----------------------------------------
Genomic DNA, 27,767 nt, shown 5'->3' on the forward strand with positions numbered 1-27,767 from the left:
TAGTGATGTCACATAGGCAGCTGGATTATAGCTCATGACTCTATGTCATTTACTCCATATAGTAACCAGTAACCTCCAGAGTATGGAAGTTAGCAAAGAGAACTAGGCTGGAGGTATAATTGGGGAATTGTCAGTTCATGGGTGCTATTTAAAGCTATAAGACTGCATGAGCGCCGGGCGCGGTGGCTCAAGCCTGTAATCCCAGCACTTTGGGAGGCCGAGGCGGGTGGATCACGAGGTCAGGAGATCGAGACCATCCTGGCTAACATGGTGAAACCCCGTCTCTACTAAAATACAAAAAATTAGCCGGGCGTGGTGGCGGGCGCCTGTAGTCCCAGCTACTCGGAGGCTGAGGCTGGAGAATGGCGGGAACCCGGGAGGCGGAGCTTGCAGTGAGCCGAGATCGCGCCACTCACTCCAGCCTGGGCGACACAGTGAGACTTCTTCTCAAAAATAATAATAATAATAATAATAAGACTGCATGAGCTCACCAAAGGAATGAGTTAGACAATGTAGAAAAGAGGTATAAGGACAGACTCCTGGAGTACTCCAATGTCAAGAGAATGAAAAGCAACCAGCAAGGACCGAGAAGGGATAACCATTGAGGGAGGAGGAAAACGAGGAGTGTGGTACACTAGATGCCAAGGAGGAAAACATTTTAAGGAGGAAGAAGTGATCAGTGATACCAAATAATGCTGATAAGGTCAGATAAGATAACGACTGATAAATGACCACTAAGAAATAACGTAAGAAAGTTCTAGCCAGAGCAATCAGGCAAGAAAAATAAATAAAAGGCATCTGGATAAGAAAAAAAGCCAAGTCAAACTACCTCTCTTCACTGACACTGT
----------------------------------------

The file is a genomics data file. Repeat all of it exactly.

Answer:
Genomic DNA, 27,767 nt, shown 5'->3' on the forward strand with positions numbered 1-27,767 from the left:
TAGTGATGTCACATAGGCAGCTGGATTATAGCTCATGACTCTATGTCATTTACTCCATATAGTAACCAGTAACCTCCAGAGTATGGAAGTTAGCAAAGAGAACTAGGCTGGAGGTATAATTGGGGAATTGTCAGTTCATGGGTGCTATTTAAAGCTATAAGACTGCATGAGCGCCGGGCGCGGTGGCTCAAGCCTGTAATCCCAGCACTTTGGGAGGCCGAGGCGGGTGGATCACGAGGTCAGGAGATCGAGACCATCCTGGCTAACATGGTGAAACCCCGTCTCTACTAAAATACAAAAAATTAGCCGGGCGTGGTGGCGGGCGCCTGTAGTCCCAGCTACTCGGAGGCTGAGGCTGGAGAATGGCGGGAACCCGGGAGGCGGAGCTTGCAGTGAGCCGAGATCGCGCCACTCACTCCAGCCTGGGCGACACAGTGAGACTTCTTCTCAAAAATAATAATAATAATAATAATAAGACTGCATGAGCTCACCAAAGGAATGAGTTAGACAATGTAGAAAAGAGGTATAAGGACAGACTCCTGGAGTACTCCAATGTCAAGAGAATGAAAAGCAACCAGCAAGGACCGAGAAGGGATAACCATTGAGGGAGGAGGAAAACGAGGAGTGTGGTACACTAGATGCCAAGGAGGAAAACATTTTAAGGAGGAAGAAGTGATCAGTGATACCAAATAATGCTGATAAGGTCAGATAAGATAACGACTGATAAATGACCACTAAGAAATAACGTAAGAAAGTTCTAGCCAGAGCAATCAGGCAAGAAAAATAAATAAAAGGCATCTGGATAAGAAAAAAAGCCAAGTCAAACTACCTCTCTTCACTGACACTGT